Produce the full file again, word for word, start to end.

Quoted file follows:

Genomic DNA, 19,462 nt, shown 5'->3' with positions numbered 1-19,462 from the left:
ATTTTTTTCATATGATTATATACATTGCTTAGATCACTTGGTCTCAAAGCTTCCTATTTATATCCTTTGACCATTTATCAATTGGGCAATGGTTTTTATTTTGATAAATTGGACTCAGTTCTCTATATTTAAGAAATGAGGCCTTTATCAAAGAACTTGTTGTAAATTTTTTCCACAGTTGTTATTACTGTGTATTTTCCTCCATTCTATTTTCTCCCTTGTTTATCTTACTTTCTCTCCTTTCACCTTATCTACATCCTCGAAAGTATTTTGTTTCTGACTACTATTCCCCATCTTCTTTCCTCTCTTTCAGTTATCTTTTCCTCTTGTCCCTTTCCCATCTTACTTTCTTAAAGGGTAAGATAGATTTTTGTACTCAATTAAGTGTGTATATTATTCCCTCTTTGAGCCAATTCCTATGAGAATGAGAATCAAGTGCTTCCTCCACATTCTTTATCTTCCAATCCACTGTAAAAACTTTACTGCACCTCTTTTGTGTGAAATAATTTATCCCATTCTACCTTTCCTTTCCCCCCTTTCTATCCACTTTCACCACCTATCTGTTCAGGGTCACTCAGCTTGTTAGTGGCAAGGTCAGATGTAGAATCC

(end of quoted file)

Genomic DNA, 19,462 nt, shown 5'->3' with positions numbered 1-19,462 from the left:
ATTTTTTTCATATGATTATATACATTGCTTAGATCACTTGGTCTCAAAGCTTCCTATTTATATCCTTTGACCATTTATCAATTGGGCAATGGTTTTTATTTTGATAAATTGGACTCAGTTCTCTATATTTAAGAAATGAGGCCTTTATCAAAGAACTTGTTGTAAATTTTTTCCACAGTTGTTATTACTGTGTATTTTCCTCCATTCTATTTTCTCCCTTGTTTATCTTACTTTCTCTCCTTTCACCTTATCTACATCCTCGAAAGTATTTTGTTTCTGACTACTATTCCCCATCTTCTTTCCTCTCTTTCAGTTATCTTTTCCTCTTGTCCCTTTCCCATCTTACTTTCTTAAAGGGTAAGATAGATTTTTGTACTCAATTAAGTGTGTATATTATTCCCTCTTTGAGCCAATTCCTATGAGAATGAGAATCAAGTGCTTCCTCCACATTCTTTATCTTCCAATCCACTGTAAAAACTTTACTGCACCTCTTTTGTGTGAAATAATTTATCCCATTCTACCTTTCCTTTCCCCCCTTTCTATCCACTTTCACCACCTATCTGTTCAGGGTCACTCAGCTTGTTAGTGGCAAGGTCAGATGTAGAATCC